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Tough times ahead for county
Sustain, adapt, and move forward plan for future says Monteith
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New Stanislaus County Board of Supervisors Chairman Dick Monteith delivered a grim yet positive State of the County address Tuesday night, calling for greater community and regional involvement to survive impending, drastic cuts.

The 17-minute speech, entitled “The Time to be Bold: The Time to Build” painted a scene of economic hardship, but also one of great opportunity to reshape Stanislaus County government into a leaner, more effective organization.

“We will build on what we have and we will build to be sustainable and we will build to be better,” Monteith said. “We will rebuild our government.”

Monteith led with the bad news, predicting years of economic struggle to come and a lagging economic recovery in the Central Valley. The poor tax situation will lead to further downsizing in county government, Monteith said, in a year likely to be filled with “painful goodbyes.”

Monteith said that, by the end of the year, the county will have lost more than 1,000 positions – up to 25 percent of the workforce from its high point – which will likely not return. For those who remain, pay and benefits will be “restructured,” with furloughs and dramatically cut expenses.

But Monteith said the challenge of the year will be to implement changes, forced by the budget, in a “common sense,” “responsible” and “realistic” manner consistent with the county mission –  to “serve the public interest by promoting public health, safety, welfare, and the local economy in an efficient, cost-effective manner.” While Monteith said the county will continue to strive to be the best, the end result will be a county government that looks very different from past years.

“We will need to re-establish what levels of service are provided to the public,” Monteith said. “We will need to re-invent how services are delivered. We will need to recreate how county departments interact with one another. And we will need to re-form how county government interacts with other branches of government.”

The re-invention of county government will result in fewer services being offered to residents, Monteith said, though no specific services were cited. He did say some decisions would be “difficult and unpopular,” but that the budget offered few options.

Monteith said he expects passionate people to attend meetings and lobby passionately for their “area of special interest,” and offered – and asked for – respect and civility while issues are debated.

He also asked for those passionate people to consider volunteerism to ensure the future of important programs in a major talking point of the speech. Monteith implored listeners to visit the county Web site to learn about volunteer opportunities, or to reach out to community, civic, faith, or non-profit organizations to volunteer.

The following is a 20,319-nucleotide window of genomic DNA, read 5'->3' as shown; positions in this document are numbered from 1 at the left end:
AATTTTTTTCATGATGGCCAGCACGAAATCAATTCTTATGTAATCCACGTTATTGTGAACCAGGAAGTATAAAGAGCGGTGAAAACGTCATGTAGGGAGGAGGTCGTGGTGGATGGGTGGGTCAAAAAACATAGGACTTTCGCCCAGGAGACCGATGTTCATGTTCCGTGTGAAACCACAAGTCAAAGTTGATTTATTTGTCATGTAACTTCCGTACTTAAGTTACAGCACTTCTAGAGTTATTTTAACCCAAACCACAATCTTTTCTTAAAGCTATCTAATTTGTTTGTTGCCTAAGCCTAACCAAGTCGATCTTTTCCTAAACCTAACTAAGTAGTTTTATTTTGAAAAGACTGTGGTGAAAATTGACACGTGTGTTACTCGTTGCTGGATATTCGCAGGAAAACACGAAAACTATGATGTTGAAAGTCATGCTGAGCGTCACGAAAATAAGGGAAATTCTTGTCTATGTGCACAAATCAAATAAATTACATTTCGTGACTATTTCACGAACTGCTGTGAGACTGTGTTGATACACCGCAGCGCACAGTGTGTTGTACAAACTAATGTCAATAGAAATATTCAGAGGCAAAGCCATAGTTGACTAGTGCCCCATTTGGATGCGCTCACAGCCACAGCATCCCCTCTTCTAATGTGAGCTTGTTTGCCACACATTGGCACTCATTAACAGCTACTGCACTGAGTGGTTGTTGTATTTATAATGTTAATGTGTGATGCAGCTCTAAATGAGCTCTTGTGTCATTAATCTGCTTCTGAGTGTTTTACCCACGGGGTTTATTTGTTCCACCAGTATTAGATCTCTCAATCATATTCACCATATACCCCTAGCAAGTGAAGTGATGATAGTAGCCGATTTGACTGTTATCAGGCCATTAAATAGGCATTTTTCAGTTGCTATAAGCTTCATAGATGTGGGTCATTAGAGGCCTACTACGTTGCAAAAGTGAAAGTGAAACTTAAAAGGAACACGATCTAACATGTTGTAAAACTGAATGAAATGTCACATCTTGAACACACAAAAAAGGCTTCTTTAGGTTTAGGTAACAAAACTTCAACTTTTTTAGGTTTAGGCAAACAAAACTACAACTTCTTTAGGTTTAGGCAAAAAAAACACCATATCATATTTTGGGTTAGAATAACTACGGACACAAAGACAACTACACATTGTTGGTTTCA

“We will need more members of the public and representatives of non-governmental organizations to step up into the leadership roles that previously have been dominated by government personnel,” Monteith said. “… If the programs are worth sustaining, it might be these community individuals and organizations that become essential to delivering these services to the public.”

Monteith took time in the speech to recognize the uncertainty related to the state budget’s impact on Stanislaus County. Gov. Jerry Brown’s initial budget projection would release inmates from the state to the county, shut down redevelopment agencies, eliminate enterprise zones, cut funding for welfare programs, and take county funds – all this while the state already takes a 40 percent larger cut of the county’s property tax dollars than the state average, due to an arcane formula contained in 1980’s Proposition 13.

“Trust me, we know that actions at the state level will have local consequences,” Monteith said. “So we must build local government with the ability to sustain, adapt, and move forward.”

Despite the myriad challenges facing the county, Monteith lauded the county’s efforts to weather the down economy thus far. He complimented county employees who continue to “do more with less.” He lauded Stanislaus County for becoming one of the first counties in state to restructure its pension benefits for new hires.

And Monteith focused on recent successes achieved through regionalism, from the Regional Fire Services project, which brings fire agencies from Modesto, Stanislaus County and Salida together in a cost-savings move, to the recently-completed Animal Services Facility, achieved through work with the partner cities of Modesto, Ceres, Patterson, Hughson and Waterford. Monteith sees more opportunities for regional approaches, including partnering with Modesto for joint building departments and planning services.

Monteith said that these new regional efforts – and much of the restructuring of county government called for in his speech – wouldn’t come quickly or easily. But he returned to the theme of his address, saying that “Now is the time to be bold… Now is the time to lead… Now is the time to build.”

“In the middle of this storm, we are challenged to lead, and we are challenged to look for opportunity, and so we will, together as a community and together as an organization,” Monteith said. “And it will be, and it has to be, together.”

To contact Alex Cantatore, e-mail or call 634-9141 ext. 2005.